In Wang Haiyang’s video work, Party in the Anus (2018), an ambiguously gendered figure gyrates and dances with reckless abandon in what appears to be the fleshy vortex of an anus. Echoing the anal spiral into nothingness, the dimly-lit room is carpeted in a whirling black-and-white optical illusion. Ensconced in a full-body suit that masks even their face, the figure appears to relish the debased, scatological environment, embracing what Leo Bersani might perceive as the body’s receptacle of death and disease. For Wang, partying in the anus at the end of the world is a productive proposition.
In the artist’s ongoing solo exhibition at Shanghai’s Capsule Gallery, deathly decadence is the name of the game. Beyond the gallery’s threshold of a serene garden lies a disconcerting milieu created by Wang, who playfully toys with notions of propriety and broaches sexual, social, and subjective taboos with a welcome sense of frivolity. In Skins (2017-2018), a series of paintings on paper, Wang depicts what appear to be human-primate interspecies figures. The hybrids are scantily clad and covered in hair, like the plush, synthetic fur that blankets the room. They are engaged in acts of intimacy such as kissing and sexually fetishistic or suggestive scenarios. For example, one figure is masked, with their hands tied above their head. In these paintings and his video work, Wang teases and tests ideals of the human, stretching the contours of its representational and behavioral acceptability. Here, sex becomes a useful tool that underscores both the anxieties and potentialities of inhumanism.
Biomorphic animacies are alive even in the walls of the space. Wang chose to coat the white-cube gallery in a deep electric blue. For Wang, this color is reminiscent of artist Derek Jarman’s cult film classic Blue (1993), in which a lurid shade of blue occupies, overwhelms, and even seems to jump out of the screen, reaching out to its spectators. Likewise, Wang is interested in chromatic agency. For him, color isn’t just medium or background. It is capable of contributing a life-giving energy of its own, shoring up the inhuman animacies of Wang’s hybrid creations.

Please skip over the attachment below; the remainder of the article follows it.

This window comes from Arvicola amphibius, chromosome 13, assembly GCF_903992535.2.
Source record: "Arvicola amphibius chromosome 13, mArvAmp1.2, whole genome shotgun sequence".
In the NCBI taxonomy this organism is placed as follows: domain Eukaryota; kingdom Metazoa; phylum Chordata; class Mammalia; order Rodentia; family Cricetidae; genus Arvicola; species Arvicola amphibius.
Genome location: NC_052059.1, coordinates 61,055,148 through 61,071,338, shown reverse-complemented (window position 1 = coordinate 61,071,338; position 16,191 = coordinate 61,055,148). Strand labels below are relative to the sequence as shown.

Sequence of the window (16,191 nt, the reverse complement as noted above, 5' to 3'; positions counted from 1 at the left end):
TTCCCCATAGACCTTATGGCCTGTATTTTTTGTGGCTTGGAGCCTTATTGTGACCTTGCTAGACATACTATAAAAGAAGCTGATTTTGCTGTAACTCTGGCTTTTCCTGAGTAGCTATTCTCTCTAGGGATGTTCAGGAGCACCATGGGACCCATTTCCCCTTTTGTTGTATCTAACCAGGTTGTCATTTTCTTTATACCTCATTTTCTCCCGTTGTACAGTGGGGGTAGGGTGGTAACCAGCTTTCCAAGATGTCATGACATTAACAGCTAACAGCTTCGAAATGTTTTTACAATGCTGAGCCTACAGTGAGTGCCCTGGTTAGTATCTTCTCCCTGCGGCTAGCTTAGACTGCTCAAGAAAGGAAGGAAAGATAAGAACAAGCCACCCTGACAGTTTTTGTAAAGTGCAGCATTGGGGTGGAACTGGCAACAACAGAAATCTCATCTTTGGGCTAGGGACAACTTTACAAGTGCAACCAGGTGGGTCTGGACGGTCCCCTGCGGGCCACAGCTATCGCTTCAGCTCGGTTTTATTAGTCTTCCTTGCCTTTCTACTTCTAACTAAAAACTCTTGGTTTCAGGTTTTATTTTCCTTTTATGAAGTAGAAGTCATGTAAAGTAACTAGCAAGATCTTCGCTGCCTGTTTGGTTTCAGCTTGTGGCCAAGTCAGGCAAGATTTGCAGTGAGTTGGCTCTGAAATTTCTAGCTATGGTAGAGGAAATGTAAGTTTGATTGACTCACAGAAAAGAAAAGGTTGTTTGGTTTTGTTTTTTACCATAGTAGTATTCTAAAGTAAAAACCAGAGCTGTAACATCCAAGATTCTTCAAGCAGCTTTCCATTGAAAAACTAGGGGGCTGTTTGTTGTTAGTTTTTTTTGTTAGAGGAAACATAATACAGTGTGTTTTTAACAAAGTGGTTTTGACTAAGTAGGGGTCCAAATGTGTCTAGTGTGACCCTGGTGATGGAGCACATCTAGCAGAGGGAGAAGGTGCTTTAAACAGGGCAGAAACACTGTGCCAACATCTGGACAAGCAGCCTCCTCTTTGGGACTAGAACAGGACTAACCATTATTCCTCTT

The waning primacy of anthropocentrism can therefore be seen as a prime opportunity to locate other intimacies and vitalities. In an untitled series of watercolors, Wang represents what can only be thought of as semblances of spines, pincers, cells, clumps of hair, neurones, and disembodied eyes, enmeshed in an orgy of competing, inter-penetrating impulses. In some instances, figures appear to wear only a translucent skin through which spectators can see growth-like entities. These are not the organs or bodies we are familiar with, but rather bastardized accomplices in a web of interpersonal associations. Identifiable features like heads, eyes, mouths, and genitalia are barely discernible, suggesting a radical evasion of biopolitical surveillance.
Within this series, a particularly intriguing group of smaller watercolors departs entirely from any inkling of human figuration. While the majority of the series is rendered in flesh-tones, these watercolors sport more vivid, alien hues. Vaguely recalling ambivalent combinations of insects, flowers, and deep-sea fish, this cluster encapsulates what is most invigorating about Wang’s showing at Capsule: his comprehensive ontological overhaul of categorical knowledge. Naming and evaluating these watercolors by existing systems and vocabularies would indeed be antithetical to Wang’s artistic intent.
In the same vein, Neel Ahuja argues that neoliberal discourses, such as queer theory and environmentalism, are mired in an “ethical hygiene” that counterintuitively fortifies the taxonomical and ideological boundaries between human and non-human. Reinforcing tenets of political ecology, Ahuja suggests that, when faced with the threat of extinction, interspecies entanglement presents other life-worlds of possibility. Likewise, in Wang’s artworks, the erosion and mortality of the human form give rise to other versions of vibrant life and embodiment.